The disappointing thing, though, is that those 35% gains come despite the fact that spot gas prices have nearly doubled over the same time frame. Like the iPath volatility ETN, this nat-gas ETF's futures-based strategy doesn't allow it to track the spot price of natural gas. Because of that, the ETF has been a terrible long-term investment for those seeking to profit from natural gas, and with the market continuing not to cooperate, it doesn't look like the ETF will solve its underperformance problems in 2013 either.

3. Direxion Daily Gold Miners Bull 3x
Gold didn't live up to bulls' expectations in 2012, and gold mining stocks in particular got hit hard. With rising costs of production and a pause in the long bull market in gold and silver bullion, mining stocks took a double hit that led to significant declines. For the Direxion ETF, its triple-levered approach cost investors half their money this year.

Unfortunately, investors who chose the corresponding bearish 3x mining ETF also suffered losses. That's just another example of a long-understood phenomenon whereby in volatile markets, both members of opposing pairs of leveraged ETFs can fail to produce profits.

Nevertheless, this ETF is a good way to keep an eye on activity in the gold market. Investors just need to remember that these ETFs are better short-term trades than long-term investments.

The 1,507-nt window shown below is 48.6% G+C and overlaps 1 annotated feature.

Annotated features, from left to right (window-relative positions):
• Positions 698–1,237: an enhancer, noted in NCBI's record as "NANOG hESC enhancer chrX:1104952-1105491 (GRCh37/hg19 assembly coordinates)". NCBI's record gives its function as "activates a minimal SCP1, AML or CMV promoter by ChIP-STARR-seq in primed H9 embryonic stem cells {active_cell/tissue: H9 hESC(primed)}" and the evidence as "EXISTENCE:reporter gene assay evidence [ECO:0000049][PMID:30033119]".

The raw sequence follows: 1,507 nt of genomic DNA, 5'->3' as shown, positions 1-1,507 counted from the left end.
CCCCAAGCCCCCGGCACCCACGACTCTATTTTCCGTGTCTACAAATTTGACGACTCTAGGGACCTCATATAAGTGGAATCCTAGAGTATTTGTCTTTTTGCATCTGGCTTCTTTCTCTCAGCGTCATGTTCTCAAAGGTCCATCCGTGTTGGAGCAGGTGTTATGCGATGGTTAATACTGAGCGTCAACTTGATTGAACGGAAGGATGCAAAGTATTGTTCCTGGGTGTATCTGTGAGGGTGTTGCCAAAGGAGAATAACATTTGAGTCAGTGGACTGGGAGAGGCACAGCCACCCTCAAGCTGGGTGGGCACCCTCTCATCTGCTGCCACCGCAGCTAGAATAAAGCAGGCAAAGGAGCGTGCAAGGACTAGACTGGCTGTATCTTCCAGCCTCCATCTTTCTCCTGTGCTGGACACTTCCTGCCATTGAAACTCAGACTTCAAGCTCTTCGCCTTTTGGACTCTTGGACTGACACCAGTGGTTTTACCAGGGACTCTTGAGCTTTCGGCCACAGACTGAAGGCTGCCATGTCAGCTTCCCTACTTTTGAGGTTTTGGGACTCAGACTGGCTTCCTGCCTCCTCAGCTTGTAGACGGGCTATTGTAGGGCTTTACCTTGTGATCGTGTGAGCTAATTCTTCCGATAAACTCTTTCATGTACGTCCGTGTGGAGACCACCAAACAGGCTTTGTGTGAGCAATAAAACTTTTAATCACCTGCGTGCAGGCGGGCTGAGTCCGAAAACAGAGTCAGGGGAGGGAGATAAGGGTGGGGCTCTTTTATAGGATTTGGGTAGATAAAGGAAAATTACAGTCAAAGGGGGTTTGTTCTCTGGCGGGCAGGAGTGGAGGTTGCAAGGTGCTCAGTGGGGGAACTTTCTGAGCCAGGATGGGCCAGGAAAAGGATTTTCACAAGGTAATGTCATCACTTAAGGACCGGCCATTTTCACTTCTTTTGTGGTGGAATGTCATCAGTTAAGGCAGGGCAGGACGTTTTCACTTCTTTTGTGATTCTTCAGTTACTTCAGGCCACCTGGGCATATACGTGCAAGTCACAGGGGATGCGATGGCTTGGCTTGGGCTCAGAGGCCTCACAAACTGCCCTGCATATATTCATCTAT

4. ALPS Alerian MLP ETF
Master limited partnerships have inspired investors with their huge income distributions. But with the complications of MLPs for tax-reporting purposes, many investors have looked to ETFs like ALPS Alerian to avoid the hassle of partnership tax return requirements that MLPs impose on investors.

What many don't realize, though, is that ALPS Alerian is structured as a corporation rather than a pass-through registered investment company. As a result, it has to pay corporate tax on profits, meaning that investors take a 37.5% hit on profits due to the ETF's tax reserve policies. Given the massive gains in MLPs, those taxes have taken a huge bite out of investors' returns and represent too high a price for most to pay for tax simplicity. Yet following the ETF will keep you in touch with conditions in the MLP market.